Monarch butterflies migrate from Canada to Mexico to avoid freezing to death. Salmon use the Earth’s magnetic field to migrate from the ocean to freshwater to reproduce. Migrating is a part of life and evolution.
Migrations have also been a part of my decades spent working in tech where things are constantly evolving.
As a product management veteran, I was used to executives making decisions to migrate and it being my job to figure out how we meet the customer needs from a feature functionality perspective while meeting the executive needs from a timing perspective.
Whether you’re moving to the cloud or going from monolith to microservices or Terraform to Pulumi, the name of the migration game is keeping track of all the moving parts while simultaneously keeping the lights on to avoid service disruptions and making sure no one is left unaware to any and all major changes—especially customers…
Okay, so there’s more than one name of the game and clearly a lot of pressure from all sides.
Let’s go over how OpenContext, along with some other handy tools, will help your next migration feel more like soaring elegantly through the jet stream of North America versus swimming against the currents of the Columbia River.
A data migration involves moving information from one place to another. As simple as that sounds, you wouldn’t be reading this unless you knew what we all know: migrations = headaches.
Much of this has to do with how we treat our tools and data today. Data makes up the DNA of every organization. The tools we use to build our products, secure our organization, and generally get work done become both a source of data as well as the dedicated storage systems. As teams grow or change shape, often the tools they once used no longer serve their purpose. The data, however, is almost always important to keep.
The data needs to go somewhere. Whether it moves somewhere new as you swap out one system for another or gets stored in a dedicated, organized spot as you sunset systems altogether.
There are many types of migrations but, chances are, any tech team with a few years or funding rounds behind them has gone through or is going through at least one of these three types of migration:
In an application migration, software moves from one system to another such as rehosting, refactoring, re-platforming, or retiring a software.
A cloud migration is moving from a traditional on-site (aka on-premise) data center to a cloud provider or hybrid of on-prem and cloud storage environments.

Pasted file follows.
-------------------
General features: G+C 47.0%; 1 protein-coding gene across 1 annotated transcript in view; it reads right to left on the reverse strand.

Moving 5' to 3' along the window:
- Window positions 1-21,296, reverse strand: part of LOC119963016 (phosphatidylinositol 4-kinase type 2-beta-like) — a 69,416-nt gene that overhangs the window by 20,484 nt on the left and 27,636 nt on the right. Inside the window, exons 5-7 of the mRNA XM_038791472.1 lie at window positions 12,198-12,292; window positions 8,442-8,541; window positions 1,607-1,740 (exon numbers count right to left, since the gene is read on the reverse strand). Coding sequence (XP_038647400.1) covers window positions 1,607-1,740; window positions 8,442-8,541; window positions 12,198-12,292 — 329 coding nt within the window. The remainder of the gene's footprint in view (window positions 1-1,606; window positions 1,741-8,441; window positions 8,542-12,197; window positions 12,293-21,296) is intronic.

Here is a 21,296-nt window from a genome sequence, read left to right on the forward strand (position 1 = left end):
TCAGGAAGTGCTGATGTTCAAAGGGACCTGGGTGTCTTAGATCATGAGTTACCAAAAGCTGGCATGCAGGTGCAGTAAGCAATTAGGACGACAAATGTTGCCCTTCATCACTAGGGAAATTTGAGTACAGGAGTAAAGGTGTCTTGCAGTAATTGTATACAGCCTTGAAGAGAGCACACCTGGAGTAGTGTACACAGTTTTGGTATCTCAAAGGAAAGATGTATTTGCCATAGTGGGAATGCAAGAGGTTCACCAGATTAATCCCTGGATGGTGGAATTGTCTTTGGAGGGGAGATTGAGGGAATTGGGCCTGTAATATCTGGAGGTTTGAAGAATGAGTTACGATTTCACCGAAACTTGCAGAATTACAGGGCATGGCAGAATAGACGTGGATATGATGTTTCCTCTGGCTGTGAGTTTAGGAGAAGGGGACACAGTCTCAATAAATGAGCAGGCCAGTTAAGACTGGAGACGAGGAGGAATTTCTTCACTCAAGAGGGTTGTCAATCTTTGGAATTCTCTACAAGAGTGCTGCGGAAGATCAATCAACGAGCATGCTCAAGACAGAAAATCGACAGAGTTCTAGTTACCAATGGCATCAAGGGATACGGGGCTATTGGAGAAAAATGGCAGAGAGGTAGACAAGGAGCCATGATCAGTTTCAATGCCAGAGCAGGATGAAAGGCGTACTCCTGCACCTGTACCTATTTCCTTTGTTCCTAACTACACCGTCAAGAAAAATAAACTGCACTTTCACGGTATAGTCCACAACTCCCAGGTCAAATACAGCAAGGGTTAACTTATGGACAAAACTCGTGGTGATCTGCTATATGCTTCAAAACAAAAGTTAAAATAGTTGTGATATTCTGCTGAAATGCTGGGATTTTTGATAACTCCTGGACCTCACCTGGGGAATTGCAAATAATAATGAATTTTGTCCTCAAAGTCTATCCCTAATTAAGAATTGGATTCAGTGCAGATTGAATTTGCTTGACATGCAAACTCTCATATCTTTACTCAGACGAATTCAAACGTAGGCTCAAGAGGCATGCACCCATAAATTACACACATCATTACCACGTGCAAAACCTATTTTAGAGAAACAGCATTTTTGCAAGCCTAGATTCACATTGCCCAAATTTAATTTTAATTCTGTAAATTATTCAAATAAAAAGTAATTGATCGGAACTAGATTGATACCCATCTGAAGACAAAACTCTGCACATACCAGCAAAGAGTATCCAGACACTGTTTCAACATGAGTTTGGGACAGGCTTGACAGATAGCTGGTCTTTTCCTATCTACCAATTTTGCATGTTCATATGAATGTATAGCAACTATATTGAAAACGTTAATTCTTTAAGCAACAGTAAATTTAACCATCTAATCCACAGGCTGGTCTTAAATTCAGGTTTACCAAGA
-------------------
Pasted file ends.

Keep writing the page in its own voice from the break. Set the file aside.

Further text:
Finally, a storage migration is moving from one system or strategy for storing information to another.
Migrations are hard! It always meant my team was sidelined from doing new feature work to rework something. While reworking or migrating, those new features and customer asks are not getting addressed. This creates so much pressure between dev teams, org levels, and roles within the organization. For example, the dev teams now have to move work around and plan out new features and how they will land with code that has yet been written. That’s not easy.
A migration implies a change from one thing to a different thing. Those differences lead to challenges that are often hard to predict without already going through the exact experience once or twice before. In an application migration, one system may call one field one thing while your new system calls it something else. While that’s a simple difference and might be straightforward enough to plan for and update, even something like that can create ripple effects down the road. Imagine what a more complex difference could do.
With that in mind, here are a few common complications you can usually expect during a migration:
Migrations are time-intensive which translates to overhead costs for labor that goes into running pretty much everything that follows in this list. In addition, there are often hard costs associated with a data migration.
Data migration projects that happen without proper planning have been known to go far past their deadlines, result in lost or incorrect data, cause extended downtimes, and cost companies far more than they budgeted for with time and resources.